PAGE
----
There are numerous reasons why your legs are cramping at night, some of which are preventable and some of which may be telling you that there is an underlying condition that needs your attention. Any time that your leg severely cramps, you may have residual soreness for several days because your muscle been unnaturally bunched up into a tight ball until the cramping subsided.
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A nighttime leg cramp can be so excruciating that not only does it bring you out of bed with a yelp but the aftermath of the cramp can linger and cause muscle soreness in your leg, according to Healthline.com (see Resources). A severe leg cramp can result in persistent swelling and soreness in the affected muscle up to several days after the cramp has subsided, according to Medicinenet.com (see Resources).
According to Diabetichealthinfo.com, water pills (diuretics) help the body get rid of salt (sodium) and water, which forces the kidneys to put more sodium into your urine. When this happens, the sodium leeches water from your blood and this decreases the levels of fluid in your blood vessels, which reduces the pressure on the walls of your arteries. This is good for someone who has too much fluid in his body and needs to get rid of it; however, diuretics can deplete potassium levels in your body and this can lead to nighttime leg cramps. The Diabetes Information Library explains that individuals who have diabetes, and who take insulin as a result, may suffer from low potassium levels and that is why they are experiencing cramps in their legs. Deficits in sodium and magnesium can occur in people who have diabetes, which also causes leg cramps.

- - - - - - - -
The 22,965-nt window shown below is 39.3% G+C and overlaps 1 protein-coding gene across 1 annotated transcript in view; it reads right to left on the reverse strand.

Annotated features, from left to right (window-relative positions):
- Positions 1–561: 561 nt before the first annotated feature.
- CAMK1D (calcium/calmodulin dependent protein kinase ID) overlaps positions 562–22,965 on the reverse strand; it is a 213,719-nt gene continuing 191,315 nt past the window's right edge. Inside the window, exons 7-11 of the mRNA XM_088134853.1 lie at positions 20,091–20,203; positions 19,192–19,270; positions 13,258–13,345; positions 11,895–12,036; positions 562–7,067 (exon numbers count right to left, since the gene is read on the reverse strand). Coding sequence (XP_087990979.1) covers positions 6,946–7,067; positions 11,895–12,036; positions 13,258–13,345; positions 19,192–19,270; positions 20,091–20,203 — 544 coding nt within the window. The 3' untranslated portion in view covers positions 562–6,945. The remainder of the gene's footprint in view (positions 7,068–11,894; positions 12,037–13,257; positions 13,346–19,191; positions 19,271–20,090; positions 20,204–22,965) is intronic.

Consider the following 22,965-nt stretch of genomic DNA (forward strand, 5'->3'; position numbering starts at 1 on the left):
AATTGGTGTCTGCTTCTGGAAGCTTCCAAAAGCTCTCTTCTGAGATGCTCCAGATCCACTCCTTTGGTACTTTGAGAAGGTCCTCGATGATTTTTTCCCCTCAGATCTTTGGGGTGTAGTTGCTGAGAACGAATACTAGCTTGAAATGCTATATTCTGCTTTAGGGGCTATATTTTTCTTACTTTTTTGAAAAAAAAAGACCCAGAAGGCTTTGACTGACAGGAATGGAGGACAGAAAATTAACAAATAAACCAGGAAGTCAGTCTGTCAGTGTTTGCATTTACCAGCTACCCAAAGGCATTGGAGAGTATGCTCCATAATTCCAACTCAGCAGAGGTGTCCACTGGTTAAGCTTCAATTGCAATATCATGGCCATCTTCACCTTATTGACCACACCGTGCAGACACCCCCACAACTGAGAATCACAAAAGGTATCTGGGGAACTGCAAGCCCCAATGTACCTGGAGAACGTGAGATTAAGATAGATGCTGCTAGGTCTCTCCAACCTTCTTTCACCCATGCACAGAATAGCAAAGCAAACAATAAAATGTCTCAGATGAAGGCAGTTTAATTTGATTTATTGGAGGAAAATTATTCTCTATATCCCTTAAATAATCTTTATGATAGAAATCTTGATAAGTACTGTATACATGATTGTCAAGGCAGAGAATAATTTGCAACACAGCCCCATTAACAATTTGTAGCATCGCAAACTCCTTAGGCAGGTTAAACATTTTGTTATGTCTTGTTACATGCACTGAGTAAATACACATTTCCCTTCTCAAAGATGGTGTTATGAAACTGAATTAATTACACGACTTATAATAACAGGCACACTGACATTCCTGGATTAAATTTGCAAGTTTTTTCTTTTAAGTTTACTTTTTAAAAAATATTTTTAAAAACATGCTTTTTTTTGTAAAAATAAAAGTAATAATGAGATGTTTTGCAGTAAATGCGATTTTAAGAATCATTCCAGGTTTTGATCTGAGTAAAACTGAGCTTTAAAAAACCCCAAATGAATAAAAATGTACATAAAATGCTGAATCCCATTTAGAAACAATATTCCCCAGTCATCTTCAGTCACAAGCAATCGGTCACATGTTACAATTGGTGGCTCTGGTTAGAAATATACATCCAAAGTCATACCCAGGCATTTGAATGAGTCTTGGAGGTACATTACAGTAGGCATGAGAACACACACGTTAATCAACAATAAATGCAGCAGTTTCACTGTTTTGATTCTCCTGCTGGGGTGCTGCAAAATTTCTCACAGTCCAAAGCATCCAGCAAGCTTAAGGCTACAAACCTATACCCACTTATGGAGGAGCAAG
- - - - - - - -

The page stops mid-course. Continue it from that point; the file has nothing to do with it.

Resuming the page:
Nocturnal leg cramps can be caused by inactivity during the day, according to Wellsphere.com. Inactivity not only means absence of exercise but that you are walking wrong, which results in limited mobility at the muscle joint, which can cause you to cramp at night. Nighttime cramping can also be caused by dehydration, which can result in a fluid imbalance.
Some people vow that eating bananas regularly, which introduces potassium into the body, will eliminate sore leg muscles and leg cramps. It is believed that a deficiency in potassium can lead to cramping and soreness, according to Dummies.com.
Although the medical community isn't quite sure why this is so, if you have a deficiency in B6 (pyridoxine), B5 (pantothenic acid) or B1 (thiamine), this can lead to cramping.
Chronic ischemia is one of the major reasons behind leg cramping, according to Cure-back-pain.org (see Resources). When blood flow is restricted, oxygen deprivation occurs in parts of the body and this can cause pain and cramping. Blood clots, heart problems and clogged arteries (atherosclerosis) can result in nighttime leg cramps. Circulation to the legs can be reduced during sleep and severe cramps can occur. This is called claudification pain. According to Medicinenet.com, this pain is actually not a typical cramp, although it feels like one, but rather the result of lactic acid and other chemicals accumulating in the muscles.
If you are heavily pregnant, you may experience leg cramps at night because your legs are getting a workout during the day, carrying around that extra load, and also because the enlarged uterus may be resting on body parts that aren't used to this additional pressure. Other conditions such as peripheral artery disease (PAD), an underactive thyroid (hypothyroidsim) and Addison's disease can cause nighttime leg cramping.
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